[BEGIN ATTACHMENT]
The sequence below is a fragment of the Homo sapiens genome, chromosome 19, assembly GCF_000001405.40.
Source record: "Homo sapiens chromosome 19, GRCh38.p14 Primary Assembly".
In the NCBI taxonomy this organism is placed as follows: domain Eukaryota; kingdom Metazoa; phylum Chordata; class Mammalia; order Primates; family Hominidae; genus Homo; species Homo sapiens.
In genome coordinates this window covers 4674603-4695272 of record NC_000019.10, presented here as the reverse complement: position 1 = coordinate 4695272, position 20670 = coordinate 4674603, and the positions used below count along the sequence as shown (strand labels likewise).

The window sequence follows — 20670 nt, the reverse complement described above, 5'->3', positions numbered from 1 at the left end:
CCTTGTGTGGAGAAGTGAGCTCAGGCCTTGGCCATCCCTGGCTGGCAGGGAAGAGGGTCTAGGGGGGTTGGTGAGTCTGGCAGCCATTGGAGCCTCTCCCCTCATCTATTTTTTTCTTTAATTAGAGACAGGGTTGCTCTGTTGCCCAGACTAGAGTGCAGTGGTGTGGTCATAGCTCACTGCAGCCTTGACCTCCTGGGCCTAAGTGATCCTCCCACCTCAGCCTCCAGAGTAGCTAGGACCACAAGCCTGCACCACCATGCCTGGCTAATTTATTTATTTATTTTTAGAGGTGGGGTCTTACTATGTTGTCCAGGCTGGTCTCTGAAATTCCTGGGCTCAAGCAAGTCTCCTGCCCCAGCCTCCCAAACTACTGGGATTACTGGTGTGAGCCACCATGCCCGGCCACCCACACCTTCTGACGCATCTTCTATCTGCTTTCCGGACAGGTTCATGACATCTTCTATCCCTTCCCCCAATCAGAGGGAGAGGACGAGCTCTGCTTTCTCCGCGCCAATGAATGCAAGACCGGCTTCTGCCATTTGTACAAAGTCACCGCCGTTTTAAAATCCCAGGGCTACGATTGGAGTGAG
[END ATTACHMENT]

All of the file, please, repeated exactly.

The sequence below is a fragment of the Homo sapiens genome, chromosome 19, assembly GCF_000001405.40.
Source record: "Homo sapiens chromosome 19, GRCh38.p14 Primary Assembly".
In the NCBI taxonomy this organism is placed as follows: domain Eukaryota; kingdom Metazoa; phylum Chordata; class Mammalia; order Primates; family Hominidae; genus Homo; species Homo sapiens.
In genome coordinates this window covers 4674603-4695272 of record NC_000019.10, presented here as the reverse complement: position 1 = coordinate 4695272, position 20670 = coordinate 4674603, and the positions used below count along the sequence as shown (strand labels likewise).

The window sequence follows — 20670 nt, the reverse complement described above, 5'->3', positions numbered from 1 at the left end:
CCTTGTGTGGAGAAGTGAGCTCAGGCCTTGGCCATCCCTGGCTGGCAGGGAAGAGGGTCTAGGGGGGTTGGTGAGTCTGGCAGCCATTGGAGCCTCTCCCCTCATCTATTTTTTTCTTTAATTAGAGACAGGGTTGCTCTGTTGCCCAGACTAGAGTGCAGTGGTGTGGTCATAGCTCACTGCAGCCTTGACCTCCTGGGCCTAAGTGATCCTCCCACCTCAGCCTCCAGAGTAGCTAGGACCACAAGCCTGCACCACCATGCCTGGCTAATTTATTTATTTATTTTTAGAGGTGGGGTCTTACTATGTTGTCCAGGCTGGTCTCTGAAATTCCTGGGCTCAAGCAAGTCTCCTGCCCCAGCCTCCCAAACTACTGGGATTACTGGTGTGAGCCACCATGCCCGGCCACCCACACCTTCTGACGCATCTTCTATCTGCTTTCCGGACAGGTTCATGACATCTTCTATCCCTTCCCCCAATCAGAGGGAGAGGACGAGCTCTGCTTTCTCCGCGCCAATGAATGCAAGACCGGCTTCTGCCATTTGTACAAAGTCACCGCCGTTTTAAAATCCCAGGGCTACGATTGGAGTGAG